The will is just as ‘free’ as random is.
Though we’re determined to survive each quiz,
A spanner sometimes gets thrown in the works,
Preventing the fixed will from being a wiz.
Gambling away your free will, will do you no good - even if you're determined to do so.So, we have no free will and if we do it is subdued by our unchosen inclinations. In essence we're not free. — TheMadFool
randomness = free — rlclauer
Ok, then it seems like we both agree, randomness does not generate free will. I had a very hard time understanding your poem, so take that for what it's worth. If you could speak less obscurely it might help my pea brain out. — rlclauer
Yes, and so it turn out that free will, as other than the will being free to operate when there is no coercion (which is trivial and not the same 'free'), has nothing to be free of—it just kind of sounds like a great thing to have.
So I guess where you and I would have difference, is you believe there is some kind of meta phenomenon of the mind, some will, which affects reality — rlclauer
No, no differences, for the 'will' is merely some part of the brain, and the same for the 'mind'. No metaphysics here; all is physical. No supernatural, no intangible, no hocus-pocus. Those distinct realms fail because they'd still have to exchange energy in the materialistic way, and so they wouldn't be non physical. It's like that someone wants there to be 'free will' because we can pick up other people's brainwaves. Well, who knows if that is, but it doesn't matter, for it would just be another input for the fixed will to chew on. The wider the dynamically changing fixed will becomes, via learning and experience, the better its fixed results. We may do or think something tomorrow that we wouldn't have done today.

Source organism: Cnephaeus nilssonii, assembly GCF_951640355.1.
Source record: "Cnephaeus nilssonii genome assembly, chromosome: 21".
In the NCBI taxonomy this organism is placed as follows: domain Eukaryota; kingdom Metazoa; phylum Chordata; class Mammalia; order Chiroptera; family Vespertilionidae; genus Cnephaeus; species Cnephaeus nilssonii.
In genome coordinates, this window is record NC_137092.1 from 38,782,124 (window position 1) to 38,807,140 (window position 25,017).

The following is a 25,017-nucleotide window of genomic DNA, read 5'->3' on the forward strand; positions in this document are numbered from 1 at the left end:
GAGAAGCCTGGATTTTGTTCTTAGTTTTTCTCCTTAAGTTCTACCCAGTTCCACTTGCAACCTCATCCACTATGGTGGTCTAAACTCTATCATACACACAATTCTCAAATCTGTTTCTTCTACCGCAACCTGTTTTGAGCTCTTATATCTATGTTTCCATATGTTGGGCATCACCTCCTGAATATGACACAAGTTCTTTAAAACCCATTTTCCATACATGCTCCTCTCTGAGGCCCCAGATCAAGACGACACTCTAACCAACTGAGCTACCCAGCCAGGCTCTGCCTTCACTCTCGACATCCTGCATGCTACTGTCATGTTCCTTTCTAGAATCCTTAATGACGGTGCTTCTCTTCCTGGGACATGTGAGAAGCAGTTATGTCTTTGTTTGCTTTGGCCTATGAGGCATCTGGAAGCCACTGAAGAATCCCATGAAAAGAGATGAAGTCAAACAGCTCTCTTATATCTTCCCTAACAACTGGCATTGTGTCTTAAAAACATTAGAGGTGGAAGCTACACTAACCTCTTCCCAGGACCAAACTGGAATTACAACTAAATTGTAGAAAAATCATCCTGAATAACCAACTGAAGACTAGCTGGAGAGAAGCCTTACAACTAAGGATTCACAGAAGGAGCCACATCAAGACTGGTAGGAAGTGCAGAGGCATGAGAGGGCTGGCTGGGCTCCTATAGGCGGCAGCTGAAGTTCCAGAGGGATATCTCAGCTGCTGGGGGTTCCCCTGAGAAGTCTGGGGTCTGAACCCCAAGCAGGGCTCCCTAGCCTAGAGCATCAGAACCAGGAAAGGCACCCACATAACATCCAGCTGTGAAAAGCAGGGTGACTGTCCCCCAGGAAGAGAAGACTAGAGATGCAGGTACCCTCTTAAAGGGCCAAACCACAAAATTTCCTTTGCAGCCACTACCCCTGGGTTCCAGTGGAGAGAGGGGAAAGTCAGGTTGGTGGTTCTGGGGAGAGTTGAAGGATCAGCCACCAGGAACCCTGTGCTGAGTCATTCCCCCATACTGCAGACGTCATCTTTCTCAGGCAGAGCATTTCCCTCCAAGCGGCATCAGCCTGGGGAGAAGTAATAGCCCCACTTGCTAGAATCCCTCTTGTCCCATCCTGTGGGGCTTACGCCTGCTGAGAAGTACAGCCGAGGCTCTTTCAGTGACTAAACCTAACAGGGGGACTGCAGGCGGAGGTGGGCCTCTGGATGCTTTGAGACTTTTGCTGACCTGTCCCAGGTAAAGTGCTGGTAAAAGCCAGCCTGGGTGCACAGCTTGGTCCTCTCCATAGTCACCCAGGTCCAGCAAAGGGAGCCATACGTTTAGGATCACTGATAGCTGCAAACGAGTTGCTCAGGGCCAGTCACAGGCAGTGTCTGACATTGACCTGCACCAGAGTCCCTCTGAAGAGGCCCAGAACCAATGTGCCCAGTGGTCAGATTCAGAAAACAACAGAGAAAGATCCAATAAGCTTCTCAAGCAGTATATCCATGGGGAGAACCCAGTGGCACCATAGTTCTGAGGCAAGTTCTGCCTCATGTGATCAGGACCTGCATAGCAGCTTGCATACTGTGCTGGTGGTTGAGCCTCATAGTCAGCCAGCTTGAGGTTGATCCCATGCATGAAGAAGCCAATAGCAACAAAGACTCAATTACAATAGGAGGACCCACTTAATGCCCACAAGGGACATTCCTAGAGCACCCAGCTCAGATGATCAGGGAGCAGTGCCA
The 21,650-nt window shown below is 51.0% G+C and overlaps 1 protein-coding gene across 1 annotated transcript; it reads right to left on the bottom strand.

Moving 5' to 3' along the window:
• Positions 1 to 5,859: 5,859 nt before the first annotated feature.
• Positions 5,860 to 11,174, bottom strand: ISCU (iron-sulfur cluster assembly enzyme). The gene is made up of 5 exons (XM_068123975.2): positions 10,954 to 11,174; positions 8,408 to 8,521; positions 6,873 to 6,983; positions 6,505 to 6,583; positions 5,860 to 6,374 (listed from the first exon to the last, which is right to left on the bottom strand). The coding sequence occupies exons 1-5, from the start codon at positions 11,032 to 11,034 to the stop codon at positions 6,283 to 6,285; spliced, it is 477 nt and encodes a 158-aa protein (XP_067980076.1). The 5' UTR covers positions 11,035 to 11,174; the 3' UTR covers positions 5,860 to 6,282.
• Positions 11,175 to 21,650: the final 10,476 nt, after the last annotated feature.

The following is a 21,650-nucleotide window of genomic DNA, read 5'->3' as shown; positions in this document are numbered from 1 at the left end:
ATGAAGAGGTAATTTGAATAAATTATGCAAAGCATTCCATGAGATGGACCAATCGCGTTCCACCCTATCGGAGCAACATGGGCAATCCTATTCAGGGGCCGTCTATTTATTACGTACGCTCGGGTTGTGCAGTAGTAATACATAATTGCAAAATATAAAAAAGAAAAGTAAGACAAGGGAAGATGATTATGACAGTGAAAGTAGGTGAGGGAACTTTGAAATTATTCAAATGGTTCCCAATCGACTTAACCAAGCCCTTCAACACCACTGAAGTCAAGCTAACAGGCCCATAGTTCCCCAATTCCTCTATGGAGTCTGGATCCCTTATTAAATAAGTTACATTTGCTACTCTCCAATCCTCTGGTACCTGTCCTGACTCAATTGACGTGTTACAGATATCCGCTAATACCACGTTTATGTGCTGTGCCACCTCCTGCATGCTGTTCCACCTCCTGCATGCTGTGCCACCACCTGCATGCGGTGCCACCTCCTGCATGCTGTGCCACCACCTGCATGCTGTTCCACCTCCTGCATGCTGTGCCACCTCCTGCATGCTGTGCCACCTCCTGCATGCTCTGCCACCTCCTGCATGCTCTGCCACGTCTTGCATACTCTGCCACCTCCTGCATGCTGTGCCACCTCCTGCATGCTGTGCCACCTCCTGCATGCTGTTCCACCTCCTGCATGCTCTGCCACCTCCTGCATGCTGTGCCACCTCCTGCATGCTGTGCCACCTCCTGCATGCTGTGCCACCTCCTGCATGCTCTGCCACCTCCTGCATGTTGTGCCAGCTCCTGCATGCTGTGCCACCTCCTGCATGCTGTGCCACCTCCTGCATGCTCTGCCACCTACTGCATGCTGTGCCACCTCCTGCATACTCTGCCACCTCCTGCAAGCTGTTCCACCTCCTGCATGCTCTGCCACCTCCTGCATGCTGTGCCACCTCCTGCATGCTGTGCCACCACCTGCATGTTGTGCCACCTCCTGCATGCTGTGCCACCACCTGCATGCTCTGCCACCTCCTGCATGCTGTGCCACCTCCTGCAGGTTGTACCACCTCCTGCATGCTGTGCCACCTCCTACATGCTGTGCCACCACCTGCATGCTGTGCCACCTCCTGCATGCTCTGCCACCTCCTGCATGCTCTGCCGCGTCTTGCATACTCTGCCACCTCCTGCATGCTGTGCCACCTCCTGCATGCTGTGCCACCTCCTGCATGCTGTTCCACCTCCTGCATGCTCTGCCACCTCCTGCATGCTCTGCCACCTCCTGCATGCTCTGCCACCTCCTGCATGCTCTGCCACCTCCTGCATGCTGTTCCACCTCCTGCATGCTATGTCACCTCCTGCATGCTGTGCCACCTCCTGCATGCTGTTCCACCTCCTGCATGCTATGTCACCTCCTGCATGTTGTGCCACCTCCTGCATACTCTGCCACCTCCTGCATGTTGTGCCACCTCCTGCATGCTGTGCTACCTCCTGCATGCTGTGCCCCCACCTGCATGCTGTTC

We are all dominoes forever falling into each other and constantly reshaping each other's velocities and directions of travel. — rlclauer
Gambling away your free will, will do you no good - even if you're determined to do so. — Shamshir
Freedom of the will is never absolute, but it is not less real for it. Most attempts to deny free will strike me as rooted in what Eric Fromm described as 'fear of freedom' . The realisation that we are self-determining carries a big risk - what if I don't succeed, or make the wrong choices? Wouldn't it just be easier to say that I don't have any choice?
1h — Wayfarer
We want the judge to protect society by taking the offender out of circulation — PoeticUniverse
I think you are relying on the homunculus fallacy — NOS4A2
Then what is doing the resisting? What is resisting what? — Pantagruel
Even if we are not free with respect to a certain obligatory action, it is only because the will is free to determine what that obligation ought to be — Mww
I'm surprised you didn't give your standard reply viz. that if free will didn't exist then why argue about it? — TheMadFool
I chose not to :grin: — Wayfarer
And that is the gamble.Not really. I'm only pointing out that most of the time we operate mechanically - indulging our unchosen inclinations. — TheMadFool
How'd you do that? :chin: — TheMadFool
We decide what is obligatory and what is optional. — TheMadFool
Are we free to choose our preferences that necessarily influence our thoughts in this case? — TheMadFool
Depends on what you call preferences. If by preference is meant innate values, or moral predispositions, then no, we are not free to choose these. They are the ground of personality, an entirely subjective condition. If by preference is meant some inclination to satisfy an empirical interest, then yes, we are free to choose these. — Mww
unpredictability in our social interactions? — Michael McMahon
Randomness is unpredictable. — TheMadFool
I have yet to see an example of myself or anyone willingly choose to do something other than what you most want to do at that moment. — jajsfaye
Consciousness must have a function. — Michael McMahon
Get involved in philosophical discussions about knowledge, truth, language, consciousness, science, politics, religion, logic and mathematics, art, history, and lots more. No ads, no clutter, and very little agreement — just fascinating conversations.